As usual, a whole load of questions. Always there are questions. I present them here to provoke your own thought and inquiry around these ideas.

The Common Thread

Now, these ideas are not directly or intentionally linked. They are connected through me, and through my desire to produce ideas for software applications I would be motivated to create. Most developers you meet will have a few of these kicking around if you ask them. Over time all ideas evolve, dots connect and new insight emerges. The three ideas I presented trace the evolution of me, as much as anything else, from a computer science undergraduate to hopefully a final year PhD student.

It is only recently, from the new perspectives my research has provided me that I can reflect on all these ideas and clearly see a common thread in my thinking. In keeping with the article will summarise in a series of questions:

How might we use technology to experiment with the ways in which we can attach memory to the artifacts we place meaning in?

How might we design this memory to be open and extendable supporting permission-less innovation at the edges?

How might artifacts use this memory to intelligently interact with it’s environment and the people interacting with it?

How might such artifacts be designed to respect the privacy of those it interacts with while ensuring they are held accountable within a defined context?

What if we started to centralise information on artifacts, using our physical interaction with these artifacts to provide an alternative to the search engine for the discovery of information?

How might centralising information on the artifact, be that a location, object or thought transform the way design digital systems and our ability to actively maintain collective memory at all scales of society? How might context-relative informational norms for managing this memory be defined, communicated, upheld and evolved? How might such artifacts change the way we identify and authenticate digitally?

How might this change the nature of the virtual spaces we interact in?

How might this provide natural limits to the participants within these spaces? How might this create virtual neighbours and encourage trustworthy behaviour and positive relationships?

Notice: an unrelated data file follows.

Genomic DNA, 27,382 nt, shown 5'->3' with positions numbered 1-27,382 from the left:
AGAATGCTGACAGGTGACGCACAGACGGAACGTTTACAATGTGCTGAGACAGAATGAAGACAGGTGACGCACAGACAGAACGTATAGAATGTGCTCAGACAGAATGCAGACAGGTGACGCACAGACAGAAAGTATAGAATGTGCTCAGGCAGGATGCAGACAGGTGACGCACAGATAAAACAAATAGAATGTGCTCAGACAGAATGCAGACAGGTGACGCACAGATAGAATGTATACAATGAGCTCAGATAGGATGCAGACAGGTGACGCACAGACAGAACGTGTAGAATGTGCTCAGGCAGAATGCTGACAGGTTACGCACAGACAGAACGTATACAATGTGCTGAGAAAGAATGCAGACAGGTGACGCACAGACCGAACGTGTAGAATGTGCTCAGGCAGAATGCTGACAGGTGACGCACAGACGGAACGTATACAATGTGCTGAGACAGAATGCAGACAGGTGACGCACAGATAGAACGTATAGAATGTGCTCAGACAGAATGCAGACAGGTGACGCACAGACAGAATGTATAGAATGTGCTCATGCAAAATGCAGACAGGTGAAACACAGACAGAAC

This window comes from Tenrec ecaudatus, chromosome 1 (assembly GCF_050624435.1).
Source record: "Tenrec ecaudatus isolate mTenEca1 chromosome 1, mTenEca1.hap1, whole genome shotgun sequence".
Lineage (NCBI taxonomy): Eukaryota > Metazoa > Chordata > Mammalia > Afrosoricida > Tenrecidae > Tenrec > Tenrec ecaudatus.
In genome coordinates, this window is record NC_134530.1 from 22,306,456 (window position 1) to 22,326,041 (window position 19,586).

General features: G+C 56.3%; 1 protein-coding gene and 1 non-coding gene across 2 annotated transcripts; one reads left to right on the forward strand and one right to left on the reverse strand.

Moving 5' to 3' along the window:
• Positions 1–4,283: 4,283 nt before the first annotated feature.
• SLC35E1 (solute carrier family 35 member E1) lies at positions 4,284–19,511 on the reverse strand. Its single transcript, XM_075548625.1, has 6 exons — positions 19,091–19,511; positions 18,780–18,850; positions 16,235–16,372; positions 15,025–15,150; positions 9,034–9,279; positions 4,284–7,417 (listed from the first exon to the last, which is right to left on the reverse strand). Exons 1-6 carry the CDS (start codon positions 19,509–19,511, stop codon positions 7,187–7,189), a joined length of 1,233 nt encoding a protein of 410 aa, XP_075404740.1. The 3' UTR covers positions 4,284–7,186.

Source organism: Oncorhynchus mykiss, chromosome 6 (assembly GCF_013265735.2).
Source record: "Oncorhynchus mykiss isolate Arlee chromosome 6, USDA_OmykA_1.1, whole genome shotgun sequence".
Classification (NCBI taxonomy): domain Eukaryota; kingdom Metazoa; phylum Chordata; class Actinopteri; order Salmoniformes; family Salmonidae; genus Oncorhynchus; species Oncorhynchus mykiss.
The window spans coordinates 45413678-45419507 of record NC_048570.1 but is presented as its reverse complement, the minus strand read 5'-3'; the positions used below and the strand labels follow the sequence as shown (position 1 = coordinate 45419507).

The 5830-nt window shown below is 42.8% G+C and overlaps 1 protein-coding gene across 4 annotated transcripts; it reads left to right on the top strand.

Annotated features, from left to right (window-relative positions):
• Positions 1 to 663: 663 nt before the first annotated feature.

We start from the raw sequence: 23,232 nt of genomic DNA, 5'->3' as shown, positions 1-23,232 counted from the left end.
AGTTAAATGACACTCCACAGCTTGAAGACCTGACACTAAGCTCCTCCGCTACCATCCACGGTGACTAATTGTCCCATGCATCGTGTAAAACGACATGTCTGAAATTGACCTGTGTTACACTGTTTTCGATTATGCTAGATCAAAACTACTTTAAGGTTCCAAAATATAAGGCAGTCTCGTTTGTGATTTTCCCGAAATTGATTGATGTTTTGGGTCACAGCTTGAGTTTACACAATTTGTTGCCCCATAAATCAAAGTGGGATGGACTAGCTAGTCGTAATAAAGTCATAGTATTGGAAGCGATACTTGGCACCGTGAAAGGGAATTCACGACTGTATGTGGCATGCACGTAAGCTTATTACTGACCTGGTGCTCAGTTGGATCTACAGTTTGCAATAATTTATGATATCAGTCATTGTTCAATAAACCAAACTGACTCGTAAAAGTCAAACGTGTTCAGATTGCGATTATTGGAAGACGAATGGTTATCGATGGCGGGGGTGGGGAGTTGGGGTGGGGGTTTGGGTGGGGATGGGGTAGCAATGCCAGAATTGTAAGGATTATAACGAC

What are the descriptive and normative properties for structuring memory?

What are the properties of collective memory that we experience in the majority of virtual environments we exist in today and how do they differ from the ways we have managed memory in the physical reality across time and context?

It is an exploration of the structure of memory, how we might augment this structure with intention using digital technology and the implications of this on meaning making within both individuals and groups. To date this exploration has predominantly involved a few powerful entities constructing, owning and manipulating the digital structures of memory to meet their own agenda’s 5.

It is also interesting to me that while working on this idea I created artifacts, both physical and digital, they hold meaning to me but are no longer only accessible too me. By committing thoughts to paper, code or words, they become remembered at least partially in a different kind of memory. Indeed this text itself is one of these artifacts.

I could go on, but it’s long already and I wrote this for fun more than anything. A break from the rigidity of academic writing that can be suffocating at times. A more detailed, formal analysis of these ideas is for another time.